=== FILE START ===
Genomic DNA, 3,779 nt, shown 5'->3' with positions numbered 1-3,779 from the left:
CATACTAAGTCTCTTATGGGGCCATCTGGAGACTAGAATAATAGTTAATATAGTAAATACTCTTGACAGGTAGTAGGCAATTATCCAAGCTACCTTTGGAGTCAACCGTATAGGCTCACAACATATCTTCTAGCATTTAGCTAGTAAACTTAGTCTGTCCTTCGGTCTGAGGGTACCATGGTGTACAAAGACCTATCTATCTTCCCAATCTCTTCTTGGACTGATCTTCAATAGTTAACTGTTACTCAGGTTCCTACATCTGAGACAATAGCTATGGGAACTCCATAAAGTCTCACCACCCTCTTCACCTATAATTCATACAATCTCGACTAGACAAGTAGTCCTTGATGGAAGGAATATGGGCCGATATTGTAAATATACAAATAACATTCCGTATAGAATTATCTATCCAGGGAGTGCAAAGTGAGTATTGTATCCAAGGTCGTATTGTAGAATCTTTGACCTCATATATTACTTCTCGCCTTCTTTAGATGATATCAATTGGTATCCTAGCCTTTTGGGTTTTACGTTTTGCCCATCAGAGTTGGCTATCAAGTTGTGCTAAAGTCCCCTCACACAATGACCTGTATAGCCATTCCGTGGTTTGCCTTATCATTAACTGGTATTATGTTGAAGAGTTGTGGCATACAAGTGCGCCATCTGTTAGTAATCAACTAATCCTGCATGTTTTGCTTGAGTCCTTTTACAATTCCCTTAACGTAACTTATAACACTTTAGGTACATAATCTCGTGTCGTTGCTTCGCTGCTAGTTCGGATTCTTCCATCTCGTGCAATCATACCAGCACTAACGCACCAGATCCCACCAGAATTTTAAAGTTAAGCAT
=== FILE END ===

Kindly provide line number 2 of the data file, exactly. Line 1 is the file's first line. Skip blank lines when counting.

CATACTAAGTCTCTTATGGGGCCATCTGGAGACTAGAATAATAGTTAATATAGTAAATACTCTTGACAGGTAGTAGGCAATTATCCAAGCTACCTTTGGAGTCAACCGTATAGGCTCACAACATATCTTCTAGCATTTAGCTAGTAAACTTAGTCTGTCCTTCGGTCTGAGGGTACCATGGTGTACAAAGACCTATCTATCTTCCCAATCTCTTCTTGGACTGATCTTCAATAGTTAACTGTTACTCAGGTTCCTACATCTGAGACAATAGCTATGGGAACTCCATAAAGTCTCACCACCCTCTTCACCTATAATTCATACAATCTCGACTAGACAAGTAGTCCTTGATGGAAGGAATATGGGCCGATATTGTAAATATACAAATAACATTCCGTATAGAATTATCTATCCAGGGAGTGCAAAGTGAGTATTGTATCCAAGGTCGTATTGTAGAATCTTTGACCTCATATATTACTTCTCGCCTTCTTTAGATGATATCAATTGGTATCCTAGCCTTTTGGGTTTTACGTTTTGCCCATCAGAGTTGGCTATCAAGTTGTGCTAAAGTCCCCTCACACAATGACCTGTATAGCCATTCCGTGGTTTGCCTTATCATTAACTGGTATTATGTTGAAGAGTTGTGGCATACAAGTGCGCCATCTGTTAGTAATCAACTAATCCTGCATGTTTTGCTTGAGTCCTTTTACAATTCCCTTAACGTAACTTATAACACTTTAGGTACATAATCTCGTGTCGTTGCTTCGCTGCTAGTTCGGATTCTTCCATCTCGTGCAATCATACCAGCACTAACGCACCAGATCCCACCAGAATTTTAAAGTTAAGCAT